British saxophonist John Butcher
and Norwegian percussionist Ståle Liavik Solberg
come together in a striking first meeting recorded live at north London's Cafe Oto in August 2015. Butcher brings to bear all the experience one would expect from one of the so-called second generation of English improvisers. Solberg, who co-curates Oslo's Blow Out! Festival each January, has worked extensively with other members of the same cohort such as pianist Steve Beresford
and guitarist John Russell
, so it's no surprise he is so well attuned to the reedman.
The pair exchanges a range of unconventional timbres which teeter deliciously on the cusp between music and noise. Although both Solberg and Butcher operate within a relatively narrow spectrum, they find no shortage of options to further their sensitive dialogue. Solberg alternates percussive attacks with more prolonged pitches, which by turns contrast and complement Butcher's saxophonic extremes. The reedman rarely plays a pure note, but instead shows exquisite control in extracting and stabilising fleeting fugitive tones between, or on top of, the notes.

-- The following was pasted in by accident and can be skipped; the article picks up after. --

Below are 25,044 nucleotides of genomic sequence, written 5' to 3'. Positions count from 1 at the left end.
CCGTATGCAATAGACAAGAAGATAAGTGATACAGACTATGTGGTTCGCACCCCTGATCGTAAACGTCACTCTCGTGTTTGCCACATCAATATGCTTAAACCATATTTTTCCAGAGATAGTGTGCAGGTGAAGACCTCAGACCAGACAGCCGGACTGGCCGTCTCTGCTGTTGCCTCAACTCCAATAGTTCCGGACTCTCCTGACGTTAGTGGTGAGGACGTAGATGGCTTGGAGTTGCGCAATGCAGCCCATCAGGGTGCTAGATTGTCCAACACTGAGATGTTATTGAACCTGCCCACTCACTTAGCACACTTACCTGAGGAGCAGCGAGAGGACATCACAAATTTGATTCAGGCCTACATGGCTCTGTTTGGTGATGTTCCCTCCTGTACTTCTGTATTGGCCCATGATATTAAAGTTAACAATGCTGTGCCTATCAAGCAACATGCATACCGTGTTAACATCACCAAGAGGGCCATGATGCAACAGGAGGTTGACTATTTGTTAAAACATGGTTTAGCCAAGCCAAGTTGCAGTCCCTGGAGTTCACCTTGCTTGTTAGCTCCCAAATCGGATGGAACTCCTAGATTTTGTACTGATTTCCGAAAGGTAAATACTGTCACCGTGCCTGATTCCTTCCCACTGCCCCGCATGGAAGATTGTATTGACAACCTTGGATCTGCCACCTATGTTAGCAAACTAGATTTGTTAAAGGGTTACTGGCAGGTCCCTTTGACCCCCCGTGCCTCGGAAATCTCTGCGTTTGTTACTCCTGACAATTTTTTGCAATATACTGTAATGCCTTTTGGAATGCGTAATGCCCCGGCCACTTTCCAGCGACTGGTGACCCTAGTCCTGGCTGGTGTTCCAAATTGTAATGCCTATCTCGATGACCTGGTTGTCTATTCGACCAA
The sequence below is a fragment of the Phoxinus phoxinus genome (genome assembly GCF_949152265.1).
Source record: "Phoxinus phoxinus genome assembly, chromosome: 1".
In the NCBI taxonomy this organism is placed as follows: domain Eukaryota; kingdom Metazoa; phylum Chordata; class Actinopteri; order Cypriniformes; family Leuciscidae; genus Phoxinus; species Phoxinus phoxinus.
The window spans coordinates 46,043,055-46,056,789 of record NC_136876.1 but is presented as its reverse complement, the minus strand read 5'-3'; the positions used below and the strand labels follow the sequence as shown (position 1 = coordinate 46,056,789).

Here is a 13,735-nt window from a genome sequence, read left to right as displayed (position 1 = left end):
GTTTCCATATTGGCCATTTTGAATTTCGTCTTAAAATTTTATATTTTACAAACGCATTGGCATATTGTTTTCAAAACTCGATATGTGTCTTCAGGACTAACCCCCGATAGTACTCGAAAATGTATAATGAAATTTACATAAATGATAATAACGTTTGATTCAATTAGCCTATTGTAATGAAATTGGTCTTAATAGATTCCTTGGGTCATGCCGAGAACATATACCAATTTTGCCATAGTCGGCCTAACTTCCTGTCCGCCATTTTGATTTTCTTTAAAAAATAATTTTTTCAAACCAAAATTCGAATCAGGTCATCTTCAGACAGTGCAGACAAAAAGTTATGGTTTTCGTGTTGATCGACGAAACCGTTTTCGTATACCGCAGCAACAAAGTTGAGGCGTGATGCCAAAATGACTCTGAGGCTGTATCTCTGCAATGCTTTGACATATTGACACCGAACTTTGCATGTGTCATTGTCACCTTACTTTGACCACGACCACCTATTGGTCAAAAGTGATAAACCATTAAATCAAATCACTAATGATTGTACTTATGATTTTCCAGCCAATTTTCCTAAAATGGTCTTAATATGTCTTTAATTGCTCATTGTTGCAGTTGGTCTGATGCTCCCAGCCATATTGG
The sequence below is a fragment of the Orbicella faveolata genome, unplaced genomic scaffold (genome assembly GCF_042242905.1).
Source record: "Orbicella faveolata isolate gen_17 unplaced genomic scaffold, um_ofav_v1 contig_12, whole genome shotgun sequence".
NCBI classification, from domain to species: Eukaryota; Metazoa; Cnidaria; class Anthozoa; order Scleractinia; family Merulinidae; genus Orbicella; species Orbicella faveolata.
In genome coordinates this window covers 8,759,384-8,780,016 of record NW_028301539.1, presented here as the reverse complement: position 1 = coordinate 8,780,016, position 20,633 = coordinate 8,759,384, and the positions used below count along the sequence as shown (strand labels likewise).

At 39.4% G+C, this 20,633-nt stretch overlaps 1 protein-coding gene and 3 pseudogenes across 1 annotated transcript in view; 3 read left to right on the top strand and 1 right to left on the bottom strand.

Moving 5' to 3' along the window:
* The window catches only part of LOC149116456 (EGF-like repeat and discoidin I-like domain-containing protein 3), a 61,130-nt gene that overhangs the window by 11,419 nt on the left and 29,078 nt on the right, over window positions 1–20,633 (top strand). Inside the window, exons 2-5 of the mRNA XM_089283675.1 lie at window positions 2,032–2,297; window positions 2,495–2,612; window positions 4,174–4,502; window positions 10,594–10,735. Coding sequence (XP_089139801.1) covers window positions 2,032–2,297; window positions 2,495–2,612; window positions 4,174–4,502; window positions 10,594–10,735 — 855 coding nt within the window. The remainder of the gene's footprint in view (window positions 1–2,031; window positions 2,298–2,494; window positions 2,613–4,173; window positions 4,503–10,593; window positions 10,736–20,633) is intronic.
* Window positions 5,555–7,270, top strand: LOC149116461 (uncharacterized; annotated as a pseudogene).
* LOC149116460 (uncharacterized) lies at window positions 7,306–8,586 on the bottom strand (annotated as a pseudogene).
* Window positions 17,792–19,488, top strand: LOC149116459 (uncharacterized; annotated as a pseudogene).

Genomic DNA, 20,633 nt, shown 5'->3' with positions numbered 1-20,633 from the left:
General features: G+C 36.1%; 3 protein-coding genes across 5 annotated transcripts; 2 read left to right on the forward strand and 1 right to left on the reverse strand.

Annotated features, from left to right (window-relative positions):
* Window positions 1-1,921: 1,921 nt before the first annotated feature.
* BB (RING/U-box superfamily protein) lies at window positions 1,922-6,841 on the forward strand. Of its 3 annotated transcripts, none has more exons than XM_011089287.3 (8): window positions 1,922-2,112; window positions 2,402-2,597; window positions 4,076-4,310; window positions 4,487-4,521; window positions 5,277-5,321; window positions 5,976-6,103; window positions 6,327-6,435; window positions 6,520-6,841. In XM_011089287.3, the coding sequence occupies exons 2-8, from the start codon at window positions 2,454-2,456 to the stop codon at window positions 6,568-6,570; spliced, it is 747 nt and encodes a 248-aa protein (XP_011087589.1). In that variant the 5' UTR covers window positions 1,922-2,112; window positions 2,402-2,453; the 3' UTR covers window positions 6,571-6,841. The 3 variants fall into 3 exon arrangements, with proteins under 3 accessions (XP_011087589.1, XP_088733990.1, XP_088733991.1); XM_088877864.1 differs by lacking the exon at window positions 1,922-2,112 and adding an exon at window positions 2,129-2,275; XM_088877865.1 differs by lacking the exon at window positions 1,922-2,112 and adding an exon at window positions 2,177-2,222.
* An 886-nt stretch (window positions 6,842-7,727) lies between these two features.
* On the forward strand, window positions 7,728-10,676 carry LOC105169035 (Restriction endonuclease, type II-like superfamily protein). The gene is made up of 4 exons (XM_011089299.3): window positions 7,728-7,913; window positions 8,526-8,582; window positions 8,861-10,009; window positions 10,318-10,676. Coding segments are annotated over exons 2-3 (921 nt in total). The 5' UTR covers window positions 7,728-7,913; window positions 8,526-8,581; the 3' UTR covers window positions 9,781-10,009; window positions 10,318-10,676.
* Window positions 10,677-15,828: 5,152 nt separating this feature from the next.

A high degree of responsiveness is evident from the outset. "So Beautiful" begins at a processional, almost ritual, rate with Solberg's sombre tolling, while Butcher holds astoundingly precise reverberating split tones on the edge of disintegration. After a pause Butcher continues alone, his sustained multiphonics evoking chords, before Solberg joins scraping on his cymbals and drums. While Solberg never even reaches the outer bounds of settled rhythm, he nonetheless imparts a halting momentum. And on occasion it's shared. A notable passage on "To Rain" finds Butcher's reiterated saxophone yaps keeping pace with Solberg's galloping drum accents.
If not for the occasional cough, you wouldn't know it was a live performance. Happily the clear sound allows full appreciation of the subtle modulations and shifts central to both men's expression.